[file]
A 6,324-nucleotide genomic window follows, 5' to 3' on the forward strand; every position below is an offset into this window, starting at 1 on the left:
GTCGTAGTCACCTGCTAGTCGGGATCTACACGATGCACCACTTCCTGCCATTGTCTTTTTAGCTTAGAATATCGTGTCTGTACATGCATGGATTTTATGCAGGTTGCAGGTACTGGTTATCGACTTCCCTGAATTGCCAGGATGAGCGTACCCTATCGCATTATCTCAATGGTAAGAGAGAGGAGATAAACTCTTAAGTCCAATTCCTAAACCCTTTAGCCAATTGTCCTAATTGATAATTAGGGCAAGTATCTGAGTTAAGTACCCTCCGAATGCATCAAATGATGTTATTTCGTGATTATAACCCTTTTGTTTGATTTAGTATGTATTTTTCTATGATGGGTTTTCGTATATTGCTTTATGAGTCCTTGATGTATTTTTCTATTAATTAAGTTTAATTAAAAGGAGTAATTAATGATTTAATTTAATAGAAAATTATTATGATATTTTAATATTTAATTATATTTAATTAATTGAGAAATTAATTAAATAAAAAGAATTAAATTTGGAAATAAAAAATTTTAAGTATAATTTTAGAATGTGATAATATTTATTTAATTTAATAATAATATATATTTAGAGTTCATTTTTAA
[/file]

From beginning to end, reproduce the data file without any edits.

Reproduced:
A 6,324-nucleotide genomic window follows, 5' to 3' on the forward strand; every position below is an offset into this window, starting at 1 on the left:
GTCGTAGTCACCTGCTAGTCGGGATCTACACGATGCACCACTTCCTGCCATTGTCTTTTTAGCTTAGAATATCGTGTCTGTACATGCATGGATTTTATGCAGGTTGCAGGTACTGGTTATCGACTTCCCTGAATTGCCAGGATGAGCGTACCCTATCGCATTATCTCAATGGTAAGAGAGAGGAGATAAACTCTTAAGTCCAATTCCTAAACCCTTTAGCCAATTGTCCTAATTGATAATTAGGGCAAGTATCTGAGTTAAGTACCCTCCGAATGCATCAAATGATGTTATTTCGTGATTATAACCCTTTTGTTTGATTTAGTATGTATTTTTCTATGATGGGTTTTCGTATATTGCTTTATGAGTCCTTGATGTATTTTTCTATTAATTAAGTTTAATTAAAAGGAGTAATTAATGATTTAATTTAATAGAAAATTATTATGATATTTTAATATTTAATTATATTTAATTAATTGAGAAATTAATTAAATAAAAAGAATTAAATTTGGAAATAAAAAATTTTAAGTATAATTTTAGAATGTGATAATATTTATTTAATTTAATAATAATATATATTTAGAGTTCATTTTTAA